We will discuss the benefits and dangers of free-form coding and consider a set of “best practices” for an organization. Please be aware that we consider that coding in the free-form style is in itself a “best practice” and therefore all provided examples and exercises will be in free-form.

Built-In Functions

There are a large number of built-in functions (BIF’s) available in free-form and the workshop will examine these and discuss their actions and the various techniques and ways these BIF’s can be used.


The workshop will examine the many different ways that programs can be constructed using the various constructs available in ILE RPG IV. The emphasis here is on the packaging of re-useable code blocks to reduce code redundancy and improve maintainability and agility.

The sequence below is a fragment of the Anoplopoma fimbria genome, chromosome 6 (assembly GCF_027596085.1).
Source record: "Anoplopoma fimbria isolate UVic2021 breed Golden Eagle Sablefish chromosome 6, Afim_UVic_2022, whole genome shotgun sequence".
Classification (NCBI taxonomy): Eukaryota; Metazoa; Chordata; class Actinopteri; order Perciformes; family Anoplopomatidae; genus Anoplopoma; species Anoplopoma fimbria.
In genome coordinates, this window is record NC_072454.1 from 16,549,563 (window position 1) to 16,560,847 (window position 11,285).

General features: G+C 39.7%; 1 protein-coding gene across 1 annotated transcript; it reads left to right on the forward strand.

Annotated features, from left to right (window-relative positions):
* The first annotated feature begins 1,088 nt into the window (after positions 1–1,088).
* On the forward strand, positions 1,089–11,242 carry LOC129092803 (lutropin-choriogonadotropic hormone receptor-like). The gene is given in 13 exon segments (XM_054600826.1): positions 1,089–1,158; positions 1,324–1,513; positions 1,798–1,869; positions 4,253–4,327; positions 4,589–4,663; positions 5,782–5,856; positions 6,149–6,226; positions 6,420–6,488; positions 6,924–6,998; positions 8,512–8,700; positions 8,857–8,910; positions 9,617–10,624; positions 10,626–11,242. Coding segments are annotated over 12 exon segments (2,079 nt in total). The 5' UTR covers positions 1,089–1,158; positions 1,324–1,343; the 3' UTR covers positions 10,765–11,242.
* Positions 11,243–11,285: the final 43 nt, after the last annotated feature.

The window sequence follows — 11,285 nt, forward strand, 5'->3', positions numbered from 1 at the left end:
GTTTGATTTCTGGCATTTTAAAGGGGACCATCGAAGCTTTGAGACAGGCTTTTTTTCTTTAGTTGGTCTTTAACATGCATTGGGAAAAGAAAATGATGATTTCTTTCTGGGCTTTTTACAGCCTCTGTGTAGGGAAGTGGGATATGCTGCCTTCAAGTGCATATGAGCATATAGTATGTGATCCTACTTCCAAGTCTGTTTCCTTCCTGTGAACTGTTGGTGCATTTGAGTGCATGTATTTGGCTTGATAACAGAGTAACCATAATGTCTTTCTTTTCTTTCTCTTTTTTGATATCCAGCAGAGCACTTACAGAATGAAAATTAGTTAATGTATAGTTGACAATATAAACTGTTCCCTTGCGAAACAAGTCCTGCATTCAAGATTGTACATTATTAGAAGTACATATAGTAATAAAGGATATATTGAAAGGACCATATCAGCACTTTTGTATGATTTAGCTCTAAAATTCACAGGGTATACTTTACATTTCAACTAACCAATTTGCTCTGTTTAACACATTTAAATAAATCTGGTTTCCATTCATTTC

Discussion on the various methods of coding procedures and the use of parameter interfaces.


Creating application functions similar to the RPG BIF’s and the benefits of these in the application modernization process.


Creating program modules and how these are used in the building of programs and service programs.

Service Programs

Here we will examine the purpose and benefits of creating service programs to support your applications in various ways and understand the advantages of modular application development as well as the best way to code, compile and manage these service programs.


Pointers are an incredibly powerful, high performance data manipulation tool available in RPG IV. The application of pointers in the modernization of applications is very diverse and can be beneficial to the programmer in many ways to reduce the number of code lines required and to improve performance.

The workshop will examine many ways in which pointers can be used by the programmer.

Data Exports/Imports

Due to the trend in modernized code for a more modular construction of application programs and the increased use of service programs to contain re-usable code, the transfer of information and parameters between these modules becomes more important.